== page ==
Why I Finally Stopped Faking Orgasms


The initial stages of a sexual relationship are exciting, mysterious and occasionally a bit awkward. We’re discovering a new person with unique desires, and the pressure of having amazing sex with a new person can be overwhelming. We don’t know this person well enough to be totally ourselves, and yet we want them to like us. So what do we do? We fake our orgasm, because we’re focused on looking great to this new person instead of feeling great. Don’t deny it, we’re all guilty — and if you haven’t, you’re either a dude or a goddess … and you can save yourself some time and stop reading this. For the rest of you, there’s so much that’s not OK about faking orgasm, let’s talk about it: 


You Give Your Partner The Wrong Idea 

Faking it gives very unreal expectations to your partner. If they are touching you and it isn’t hitting the spot, but you’re pretending you’re on Planet Ecstasy, they’re going to continue with what they think works. You’re Pavloving to your disadvantage, ladies. 


I would define myself as an empathetic person. And I will admit, I’ve faked more than a handful of orgasms in my life. I wanted my partner to feel good, and I didn’t want him to think I was unable to orgasm in an efficient amount of time. But faking started to wear on me in strange ways. For one, I realized even though in the moment I was honorably protecting the ego of my partner, in the long run I wasn’t getting my needs met. Sex started feeling like a chore, and it was no one’s fault but my own. But that didn’t stop me from taking it out on him, which leads me to my next point. 


You’re Building An Intimacy Wall 

Have you ever blown up on your partner for seemingly no reason only to realize later that the problem is multi-layered — for some reason you two can’t seem to find common ground? Your not-so-honest sex life might be at fault. Sex is an intimate form of communication, and if your sex life is based on faked ecstasy, odds are other communication platforms will be affected. 


Think about it, your partner is thinking you’ve been orgasming all along, so when you start to get clingy, jealous, possessive or moody, it will come as a complete surprise. In the end faking orgasm is deception, and it creates a wall between you and your partner.


You Forget What You Like

When I was a frequent faker, I faked myself into forgetting what I like. I got so good at faking, I start associating sex with a performance. And while I got a mini high off of my partner feeling good, I realized all I got was disappointment and a chafed nether region. 


Faking Makes Porn A Winner

Porn sort of told us how we should look, sound and say under the sheets so our partners will be aroused. But it also showed us how to lie our asses off to please the man. So hold up, by that logic we are surrendering our own pleasure to satisfy a man. That doesn’t feel right.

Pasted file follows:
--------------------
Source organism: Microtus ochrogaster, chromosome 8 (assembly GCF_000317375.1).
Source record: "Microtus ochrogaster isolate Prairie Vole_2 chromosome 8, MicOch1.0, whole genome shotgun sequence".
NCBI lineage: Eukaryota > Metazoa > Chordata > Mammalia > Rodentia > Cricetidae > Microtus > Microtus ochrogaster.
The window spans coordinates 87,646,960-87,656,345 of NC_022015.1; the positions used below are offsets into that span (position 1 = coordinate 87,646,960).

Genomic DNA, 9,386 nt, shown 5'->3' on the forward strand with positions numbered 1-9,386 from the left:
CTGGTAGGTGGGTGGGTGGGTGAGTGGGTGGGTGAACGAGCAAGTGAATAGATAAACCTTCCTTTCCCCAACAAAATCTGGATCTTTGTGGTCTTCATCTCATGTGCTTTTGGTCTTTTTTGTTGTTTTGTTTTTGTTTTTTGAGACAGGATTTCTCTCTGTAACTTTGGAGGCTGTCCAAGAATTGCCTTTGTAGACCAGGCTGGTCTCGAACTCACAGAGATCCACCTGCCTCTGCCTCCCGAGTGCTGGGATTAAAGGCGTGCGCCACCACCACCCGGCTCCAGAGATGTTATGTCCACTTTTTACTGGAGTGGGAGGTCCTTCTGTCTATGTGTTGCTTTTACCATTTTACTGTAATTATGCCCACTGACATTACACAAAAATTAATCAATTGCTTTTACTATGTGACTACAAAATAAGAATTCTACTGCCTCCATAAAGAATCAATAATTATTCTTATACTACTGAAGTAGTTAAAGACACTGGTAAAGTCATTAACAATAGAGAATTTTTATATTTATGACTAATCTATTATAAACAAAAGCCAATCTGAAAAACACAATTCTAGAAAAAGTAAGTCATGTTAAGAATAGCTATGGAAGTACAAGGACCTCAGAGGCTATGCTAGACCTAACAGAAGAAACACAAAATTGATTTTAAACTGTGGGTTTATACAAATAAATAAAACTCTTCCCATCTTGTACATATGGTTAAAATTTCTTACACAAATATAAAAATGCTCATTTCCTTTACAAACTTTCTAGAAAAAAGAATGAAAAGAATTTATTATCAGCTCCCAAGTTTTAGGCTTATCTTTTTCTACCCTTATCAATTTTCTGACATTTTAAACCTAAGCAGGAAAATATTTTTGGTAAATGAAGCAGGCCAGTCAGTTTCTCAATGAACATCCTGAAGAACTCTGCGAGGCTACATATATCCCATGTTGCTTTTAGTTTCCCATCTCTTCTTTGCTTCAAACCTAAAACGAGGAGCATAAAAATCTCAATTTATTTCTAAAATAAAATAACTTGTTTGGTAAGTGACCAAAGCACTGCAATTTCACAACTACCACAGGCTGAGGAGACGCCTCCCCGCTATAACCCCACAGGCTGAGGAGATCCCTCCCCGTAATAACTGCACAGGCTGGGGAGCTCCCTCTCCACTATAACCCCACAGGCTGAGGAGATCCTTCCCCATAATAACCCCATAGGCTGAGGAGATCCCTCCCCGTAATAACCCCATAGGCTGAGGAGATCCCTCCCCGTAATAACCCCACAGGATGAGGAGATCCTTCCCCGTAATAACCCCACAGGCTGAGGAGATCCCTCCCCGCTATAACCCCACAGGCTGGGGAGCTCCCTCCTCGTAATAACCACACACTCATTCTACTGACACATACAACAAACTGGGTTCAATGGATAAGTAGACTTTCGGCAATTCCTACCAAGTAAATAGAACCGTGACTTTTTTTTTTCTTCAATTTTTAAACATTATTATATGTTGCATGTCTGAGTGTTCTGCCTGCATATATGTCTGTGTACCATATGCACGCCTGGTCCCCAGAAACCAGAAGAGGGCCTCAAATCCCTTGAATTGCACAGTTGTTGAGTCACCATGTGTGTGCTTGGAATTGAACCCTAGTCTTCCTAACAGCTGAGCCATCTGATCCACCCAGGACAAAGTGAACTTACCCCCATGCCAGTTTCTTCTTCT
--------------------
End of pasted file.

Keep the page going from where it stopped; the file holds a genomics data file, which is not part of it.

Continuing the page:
We’re all old enough to know porn is an unrealistic representation of sex. So then, how did we decide to believe a male can bring a female to orgasm in just a few minutes, every time? Women know this is impossible, but we feed into this rumor by faking orgasms — not just once, but so often that there are iconic film scenes dedicated to the art of faking it.


You’re Positioning Your Strengths Against You

Men are most aroused by turning on a woman — and who can blame them, we’re sexy as f*ck when we’re feeling good. The irony is that women are accommodating, empathetic creatures who will fake it ’til we oh-oh-almost make it. So your partner gets what they want: an orgasm and the illusion that they’ve gotten you off. And you’re left without the big-O prize. While we’re on the subject of the “ultimate” victory let’s look my next point:


Faking Crowns Orgasm As The Only Goal

OK, this isn’t all on you. Film and media have done an exceptional job illustrating orgasm as the one and only purpose of sex. But there is so, so much more. If we spent half the amount of time exploring our partners sensually as we do pretending to climb our peak, we could finally ditch the orgasm-or-bust mentality. Sounds like a win-win.



How To Climb Out Of The Fake Orgasm Rut 


1. If you’re in an LTR, try something new with your partner. This will put you both on clean canvas, where there’s no expectations.

2. Help your partner understand the intricacies of female pleasure. Because we’ve all been a bit brainwashed to think orgasm is the one and only goal of sex, a little rewiring is in order. After sex, tell your partner that even though you didn’t orgasm, you enjoyed a, b and c.

 3. Tell your partner what you like before, during and after sex. 

 4. Masturbate. Reacquaint yourself with your body. Explore your deepest sensual desires. If you don’t know how to pleasure yourself, it’s damn near impossible to show your partner how to pleasure you.  


Sex is when we are at our most vulnerable — we’re naked, we’re giving ourselves and receiving another, and we’re developing a unique intimacy with another beautiful person. With all the pressure and intensity surrounding sex, it’s completely understandable to have a hard time opening up to a sexual partner. After all, we want that person to want us again, even if we have to exaggerate some things in the bedroom (we can blame empathy for that.)


The bottom line is, orgasms aren’t the only thing women fake, but building a bed of lies is an unsatisfying, unethical way to go about one of life’s most mind-blowing gifts.